Italian Studies 298. Experimental Courses
Introduction to Italian Cinema
The aim of this course is to provide an overview of Italian cinema and of its most significant movements, authors and genres. By discussing and analyzing the evolution and eventual dissolution of Italian Neorealism, we will see how both art film and popular cinema reflect the radical changes in post WWII Italian society and how those changes contributed to the development of a new aesthetics of film as well as to a new definition of Italian cultural identity. By the end of the semester students will be able to both place a film in its historical context and to analyze it through a close reading of its audio-visual elements and its narrative structure.
Food in the Italian Imagination
An interdisciplinary journey through Italian history, geography, literature and culture to uncover the paradox of Italy’s relationship with food, a paradox marked by hunger and abundance, simplicity and art. We will study food as culinary tradition, as political tool, as charged artistic and literary sign. Readings will be drawn from Artusi’s classic Science in the Kitchen and the Art of Eating Well, as well as Boccaccio’s Decameron, Calvino’s Under the Jaguar Sun and Clara Sereni’s Keepin House: A Novel in Recipes. Discussions will include the “Slow Food” movement, the translation of the Italian culinary tradition into U.S. culture, and contemporary shifts in Italian eating patterns as a result of globalization.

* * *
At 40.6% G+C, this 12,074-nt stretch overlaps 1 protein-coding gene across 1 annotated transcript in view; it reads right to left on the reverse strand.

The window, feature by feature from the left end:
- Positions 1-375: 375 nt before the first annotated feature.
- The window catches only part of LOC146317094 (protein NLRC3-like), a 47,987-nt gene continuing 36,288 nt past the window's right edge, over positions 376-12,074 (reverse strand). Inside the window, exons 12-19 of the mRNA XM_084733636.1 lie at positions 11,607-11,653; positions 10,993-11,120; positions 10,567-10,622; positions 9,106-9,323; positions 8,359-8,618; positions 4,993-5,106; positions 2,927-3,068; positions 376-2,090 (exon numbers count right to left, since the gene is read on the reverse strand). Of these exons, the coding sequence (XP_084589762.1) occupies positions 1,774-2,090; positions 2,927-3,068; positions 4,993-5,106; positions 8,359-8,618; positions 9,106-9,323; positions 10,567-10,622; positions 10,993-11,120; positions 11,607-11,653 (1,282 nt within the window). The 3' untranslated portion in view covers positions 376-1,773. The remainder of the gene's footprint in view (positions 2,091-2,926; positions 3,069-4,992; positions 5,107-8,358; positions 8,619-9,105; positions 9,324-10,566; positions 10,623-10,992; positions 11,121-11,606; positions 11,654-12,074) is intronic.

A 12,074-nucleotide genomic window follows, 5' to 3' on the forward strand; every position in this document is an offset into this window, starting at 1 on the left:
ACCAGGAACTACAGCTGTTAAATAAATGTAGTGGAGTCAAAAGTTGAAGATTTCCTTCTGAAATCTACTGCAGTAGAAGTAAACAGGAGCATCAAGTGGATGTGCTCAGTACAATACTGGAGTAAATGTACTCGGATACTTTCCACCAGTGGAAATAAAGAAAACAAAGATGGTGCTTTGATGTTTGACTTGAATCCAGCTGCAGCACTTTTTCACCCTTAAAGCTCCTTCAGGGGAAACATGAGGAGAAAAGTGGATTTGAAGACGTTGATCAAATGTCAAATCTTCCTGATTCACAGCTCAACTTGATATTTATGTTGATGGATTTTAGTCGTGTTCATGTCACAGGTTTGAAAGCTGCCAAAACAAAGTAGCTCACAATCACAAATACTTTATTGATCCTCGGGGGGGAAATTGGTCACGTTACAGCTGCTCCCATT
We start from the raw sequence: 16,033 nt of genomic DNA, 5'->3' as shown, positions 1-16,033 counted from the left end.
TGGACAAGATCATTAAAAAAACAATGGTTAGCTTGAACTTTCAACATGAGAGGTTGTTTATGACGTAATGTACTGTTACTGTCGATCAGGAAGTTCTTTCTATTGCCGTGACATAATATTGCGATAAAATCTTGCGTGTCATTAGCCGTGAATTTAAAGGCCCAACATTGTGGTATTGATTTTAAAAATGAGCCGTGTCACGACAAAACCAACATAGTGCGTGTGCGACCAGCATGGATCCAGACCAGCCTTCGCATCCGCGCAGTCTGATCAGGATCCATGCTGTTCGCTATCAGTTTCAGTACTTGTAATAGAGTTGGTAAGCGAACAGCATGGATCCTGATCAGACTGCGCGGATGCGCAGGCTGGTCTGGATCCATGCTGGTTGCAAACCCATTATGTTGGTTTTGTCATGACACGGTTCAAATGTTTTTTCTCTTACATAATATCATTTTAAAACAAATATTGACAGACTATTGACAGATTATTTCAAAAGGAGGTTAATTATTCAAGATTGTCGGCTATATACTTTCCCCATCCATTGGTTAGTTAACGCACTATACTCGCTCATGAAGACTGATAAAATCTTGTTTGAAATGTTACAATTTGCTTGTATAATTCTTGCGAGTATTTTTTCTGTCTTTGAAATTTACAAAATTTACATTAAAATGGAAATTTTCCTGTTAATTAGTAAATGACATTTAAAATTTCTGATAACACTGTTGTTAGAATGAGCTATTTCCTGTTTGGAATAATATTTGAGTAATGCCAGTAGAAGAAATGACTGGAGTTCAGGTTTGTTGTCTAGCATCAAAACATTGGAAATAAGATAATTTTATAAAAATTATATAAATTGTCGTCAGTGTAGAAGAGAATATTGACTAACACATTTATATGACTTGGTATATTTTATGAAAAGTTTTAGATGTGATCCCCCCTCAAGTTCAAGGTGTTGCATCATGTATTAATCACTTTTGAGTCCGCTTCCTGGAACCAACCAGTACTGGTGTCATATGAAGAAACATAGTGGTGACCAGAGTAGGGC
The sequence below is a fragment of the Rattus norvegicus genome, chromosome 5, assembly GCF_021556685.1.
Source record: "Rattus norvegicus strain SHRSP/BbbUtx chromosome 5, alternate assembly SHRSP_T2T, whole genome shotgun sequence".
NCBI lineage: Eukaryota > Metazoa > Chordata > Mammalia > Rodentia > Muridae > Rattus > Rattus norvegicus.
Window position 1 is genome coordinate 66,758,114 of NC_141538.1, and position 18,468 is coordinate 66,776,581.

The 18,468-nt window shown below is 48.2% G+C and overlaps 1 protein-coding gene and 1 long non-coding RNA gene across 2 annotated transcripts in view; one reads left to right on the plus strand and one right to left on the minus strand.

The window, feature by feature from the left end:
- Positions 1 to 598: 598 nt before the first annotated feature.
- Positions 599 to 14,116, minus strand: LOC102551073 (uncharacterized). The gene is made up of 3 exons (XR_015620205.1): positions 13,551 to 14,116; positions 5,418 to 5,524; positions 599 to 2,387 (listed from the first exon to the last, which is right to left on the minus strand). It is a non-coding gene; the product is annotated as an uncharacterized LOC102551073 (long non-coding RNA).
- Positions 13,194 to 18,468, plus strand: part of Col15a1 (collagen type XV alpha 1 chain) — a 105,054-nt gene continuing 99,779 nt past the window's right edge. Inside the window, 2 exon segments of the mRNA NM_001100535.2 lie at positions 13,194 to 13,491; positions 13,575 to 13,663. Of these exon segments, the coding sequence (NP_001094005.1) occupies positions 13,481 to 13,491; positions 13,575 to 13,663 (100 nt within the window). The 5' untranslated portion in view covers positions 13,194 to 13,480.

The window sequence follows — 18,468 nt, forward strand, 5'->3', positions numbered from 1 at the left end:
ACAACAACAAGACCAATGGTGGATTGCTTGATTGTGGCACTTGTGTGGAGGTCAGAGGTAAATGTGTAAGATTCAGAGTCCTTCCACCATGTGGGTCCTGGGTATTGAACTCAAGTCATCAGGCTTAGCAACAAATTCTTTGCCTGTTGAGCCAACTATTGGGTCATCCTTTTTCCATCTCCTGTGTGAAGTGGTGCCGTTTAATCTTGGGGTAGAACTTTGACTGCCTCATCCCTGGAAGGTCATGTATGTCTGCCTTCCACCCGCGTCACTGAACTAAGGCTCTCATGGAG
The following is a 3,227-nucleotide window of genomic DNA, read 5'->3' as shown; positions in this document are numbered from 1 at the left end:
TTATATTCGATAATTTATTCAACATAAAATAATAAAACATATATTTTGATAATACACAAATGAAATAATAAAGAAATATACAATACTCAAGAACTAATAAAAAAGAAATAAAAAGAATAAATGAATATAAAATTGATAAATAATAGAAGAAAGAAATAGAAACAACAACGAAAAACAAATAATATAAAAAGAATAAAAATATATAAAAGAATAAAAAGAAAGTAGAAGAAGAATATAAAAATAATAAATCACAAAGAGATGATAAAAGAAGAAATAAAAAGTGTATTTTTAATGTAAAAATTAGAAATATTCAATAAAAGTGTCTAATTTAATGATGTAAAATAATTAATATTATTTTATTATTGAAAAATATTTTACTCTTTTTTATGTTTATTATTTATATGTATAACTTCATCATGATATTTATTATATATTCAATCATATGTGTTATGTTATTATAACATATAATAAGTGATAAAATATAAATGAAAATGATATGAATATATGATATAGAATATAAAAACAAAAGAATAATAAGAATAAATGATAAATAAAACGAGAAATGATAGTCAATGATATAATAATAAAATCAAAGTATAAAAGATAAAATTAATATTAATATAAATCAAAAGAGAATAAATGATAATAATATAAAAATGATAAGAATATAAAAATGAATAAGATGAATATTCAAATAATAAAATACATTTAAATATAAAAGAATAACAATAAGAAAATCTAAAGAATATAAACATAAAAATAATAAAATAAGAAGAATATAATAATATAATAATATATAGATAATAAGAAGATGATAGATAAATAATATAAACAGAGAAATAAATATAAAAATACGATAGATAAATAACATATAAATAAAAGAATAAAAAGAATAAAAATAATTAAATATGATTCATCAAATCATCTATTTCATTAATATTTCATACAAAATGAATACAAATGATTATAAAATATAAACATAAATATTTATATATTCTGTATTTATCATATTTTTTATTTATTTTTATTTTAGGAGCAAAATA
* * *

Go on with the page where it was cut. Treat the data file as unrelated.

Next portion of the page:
Conducted in Italian.
Prerequisite: ITAS 200 or permission of the instructor.
Love and Marriage: Cultural and Gender Anxiety in Modern Italian Literature and Film
This course explores representations of love and marriage in modern Italian literature and cinema. Through a diverse sample of “high” and popular culture, from 19th century romantic novels to 20th century gothic films, we will examine the cultural and gender anxiety produced by the urbanization process, social change and women’s emancipation in modern Italy. (Taught in English).